Server-Side Rendering (SSR) vs Client-Side Rendering (CSR)

Share

We love high Google ranks.

But Google, on the other hand, loves short rendering time a lot, which gives fewer chances for heavy apps to position themselves well.

Simply put – the more complex your React app becomes, the more effort Google needs, to chew it and assign a position on the list.

There is a possibility to take a part of this effort away and increase your chances to appear higher on Google rank with Server-Side Rendering (SSR).

However, SSR is not the ultimate answer for heavy apps. At higher levels of complexity, it can even make the response time longer than the Client-Side Rendering (CSR).

Let’s see when it is better to use SSR instead of CSR.

How React works on the Client-Side?

Normally it works like this:

  • Step 1: The browser downloads a minimal HTML page.
  • Step 2: The browser fetches a JavaScript file, executes it and fills the content into the page.

However, it can cause a few problems.

SEO Problems

As mentioned above, we prefer to appear higher in Google rank (or at least higher than the competition).

But Google crawlers do not understand JavaScript well. The Search Engine Bot is only able to handle apps with loading time around 300-400 ms.

If loading takes longer, Google Bot sees a blank page:

Fetch as Google

how google and visitors sees your page

Long Loading Time Problem

This creates another problem, which is loading time.

Nobody likes to wait for the content to appear. Heavy apps are often too slow, frustrating, and less competitive, if not maintained well. (Check how loading time affects the quality feeling and conversion rates). Users with medium-price devices or slow internet connection will definitely have a struggle and more probably will complain about the poor UX.

This is why server-side rendering can be extremely useful for content-heavy sites. (Mind that content-heavy doesn’t mean function-heavy).

Client-side rendering vs Server-side rendering

We know already how Client-Side Rendering works. Our browser downloads a minimal HTML page, then it renders the JavaScript and fills the content into it.

Server-side rendering, on the other hand, renders React components on the server. In this case, the output is HTML already filled with content, so there is no need to fetch any JS.

There are obviously weight differences between apps, therefore reaction and rendering times are also different. In the case of the app from fetching example earlier, times were different around 100ms, but they may be smaller, or much bigger in other cases.

However, when the app becomes very heavy (not by the content, but by functionalities), SSR may make your loading times even longer.

Client-Side Rendering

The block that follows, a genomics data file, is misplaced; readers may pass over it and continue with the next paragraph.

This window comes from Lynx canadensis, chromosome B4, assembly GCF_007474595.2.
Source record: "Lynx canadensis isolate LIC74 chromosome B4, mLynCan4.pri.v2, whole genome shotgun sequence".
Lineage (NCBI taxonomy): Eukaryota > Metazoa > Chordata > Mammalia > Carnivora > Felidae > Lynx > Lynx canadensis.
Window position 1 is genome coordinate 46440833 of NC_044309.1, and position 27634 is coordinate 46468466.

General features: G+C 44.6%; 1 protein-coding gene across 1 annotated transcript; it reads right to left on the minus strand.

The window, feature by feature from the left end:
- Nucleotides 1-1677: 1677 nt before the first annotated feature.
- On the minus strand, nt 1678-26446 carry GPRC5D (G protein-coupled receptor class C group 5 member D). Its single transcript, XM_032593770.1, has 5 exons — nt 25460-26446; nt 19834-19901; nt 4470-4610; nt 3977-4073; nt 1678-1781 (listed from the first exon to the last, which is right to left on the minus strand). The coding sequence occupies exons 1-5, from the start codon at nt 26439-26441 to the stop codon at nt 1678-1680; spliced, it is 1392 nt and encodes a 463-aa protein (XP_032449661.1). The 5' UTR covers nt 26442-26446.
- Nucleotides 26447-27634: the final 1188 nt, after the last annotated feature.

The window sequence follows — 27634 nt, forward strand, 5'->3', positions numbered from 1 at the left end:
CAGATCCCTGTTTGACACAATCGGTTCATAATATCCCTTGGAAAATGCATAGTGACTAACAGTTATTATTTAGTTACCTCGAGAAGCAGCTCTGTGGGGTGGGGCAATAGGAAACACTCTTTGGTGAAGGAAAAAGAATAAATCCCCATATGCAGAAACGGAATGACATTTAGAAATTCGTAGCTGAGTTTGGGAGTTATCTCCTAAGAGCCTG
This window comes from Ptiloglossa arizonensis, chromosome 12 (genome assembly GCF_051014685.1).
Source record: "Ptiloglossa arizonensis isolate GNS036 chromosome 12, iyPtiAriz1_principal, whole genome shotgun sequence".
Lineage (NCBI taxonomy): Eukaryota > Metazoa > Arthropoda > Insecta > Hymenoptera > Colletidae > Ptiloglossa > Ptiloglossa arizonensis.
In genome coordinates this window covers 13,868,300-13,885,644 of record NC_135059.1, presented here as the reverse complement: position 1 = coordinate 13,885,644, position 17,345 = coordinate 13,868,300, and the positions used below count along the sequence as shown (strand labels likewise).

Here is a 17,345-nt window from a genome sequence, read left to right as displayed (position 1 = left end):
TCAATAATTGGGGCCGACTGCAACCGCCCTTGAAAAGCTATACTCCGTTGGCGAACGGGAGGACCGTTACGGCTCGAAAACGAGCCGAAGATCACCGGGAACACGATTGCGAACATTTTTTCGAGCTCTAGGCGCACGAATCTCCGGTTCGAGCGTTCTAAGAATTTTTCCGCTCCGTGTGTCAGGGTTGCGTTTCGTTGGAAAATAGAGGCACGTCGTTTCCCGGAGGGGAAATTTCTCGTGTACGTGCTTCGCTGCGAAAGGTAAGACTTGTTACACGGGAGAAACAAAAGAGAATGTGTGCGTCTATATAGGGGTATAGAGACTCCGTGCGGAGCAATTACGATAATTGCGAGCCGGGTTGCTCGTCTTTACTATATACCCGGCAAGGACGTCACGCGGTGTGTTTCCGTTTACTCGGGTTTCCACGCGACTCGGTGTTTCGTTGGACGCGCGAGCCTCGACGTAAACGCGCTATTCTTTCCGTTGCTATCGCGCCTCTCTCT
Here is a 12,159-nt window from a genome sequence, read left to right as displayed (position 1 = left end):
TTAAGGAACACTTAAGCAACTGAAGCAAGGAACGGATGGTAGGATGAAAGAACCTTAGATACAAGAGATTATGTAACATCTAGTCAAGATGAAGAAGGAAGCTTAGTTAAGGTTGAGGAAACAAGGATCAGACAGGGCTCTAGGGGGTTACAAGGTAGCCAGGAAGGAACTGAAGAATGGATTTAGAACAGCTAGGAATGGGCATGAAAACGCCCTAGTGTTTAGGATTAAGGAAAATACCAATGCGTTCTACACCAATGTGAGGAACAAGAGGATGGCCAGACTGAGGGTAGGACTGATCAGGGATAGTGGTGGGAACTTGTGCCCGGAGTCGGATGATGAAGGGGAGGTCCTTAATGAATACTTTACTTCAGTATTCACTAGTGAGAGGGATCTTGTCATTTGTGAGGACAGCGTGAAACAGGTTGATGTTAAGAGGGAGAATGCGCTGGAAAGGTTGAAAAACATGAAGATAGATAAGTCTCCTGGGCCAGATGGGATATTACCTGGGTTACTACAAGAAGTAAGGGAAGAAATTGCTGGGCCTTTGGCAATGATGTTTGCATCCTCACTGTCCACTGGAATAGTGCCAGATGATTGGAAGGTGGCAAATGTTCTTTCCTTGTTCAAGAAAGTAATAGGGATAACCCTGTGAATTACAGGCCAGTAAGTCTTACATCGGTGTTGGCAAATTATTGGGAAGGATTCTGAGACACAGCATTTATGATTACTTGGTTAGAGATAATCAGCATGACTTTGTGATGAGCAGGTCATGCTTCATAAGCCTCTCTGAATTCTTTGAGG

client side rendering code example

Server-Side Rendering

client side rendering code example

There is also a possibility to combine these two to create an isomorphic app, but this is the case for the whole another article.

Main Benefits of SSR

The most important benefits are:

  • 🚀Performance – the loaded app is sent down from the server on the first request (Google doesn’t have to fetch JS)
  • 🔍SEO – Google favors sites with fast load times

Disadvantages of SSR

  • 🍔SSR can improve performance if your application is small, but it can also degrade performance if it is heavy.
  • ⌛Increased time can be even worse if the server is busy.

When should you use SSR?

  • If you want your app to be SEO prepared.
  • When your app is content-heavy and needs a small performance improvement.

How to add SSR to CRA?

ReactDOM.hydrate(<App />, document.getElementById("root"))
import path from 'path'
import fs from 'fs'

import express from 'express'
import React from 'react'
import ReactDOMServer from 'react-dom/server'
import ServerLocation from '@reach/router'

import App from '../src/App'
const PORT = 3000
const app = express()

const router = express.Router()
const serverRenderer = (req, res, next) => {
  fs.readFile(path.resolve("./build/index.html"), "utf8", (err, data) => {
    const app = ReactDOMServer.renderToString(() => (
        <ServerLocation url={req.url}>
            <App />
        </ServerLocation>
    ))
return res.send(
      data.replace(
        '<div id="root"></div>',
        `<div id="root">${app}</div>`
      )
    )
router.use("^/$",), serverRenderer)
router.use("/dist", express.static("build"))

app.use(router)

app.listen(PORT, () => {
  console.log(`SSR running on port ${PORT}`)
})

SEO for heavy apps

If your app is highly complex and has many functionalities, maybe it is a good idea to build a lighter landing page that will refer to your app.

Use GatsbyJS to build a blazing fast product page to win the fight for the highest SEO ranks with your competition.

Comments
Leave a Reply

View Comments (0)...

Related articles:

The basics you should know about Gatsby API files.

What is React Context And How To Use It?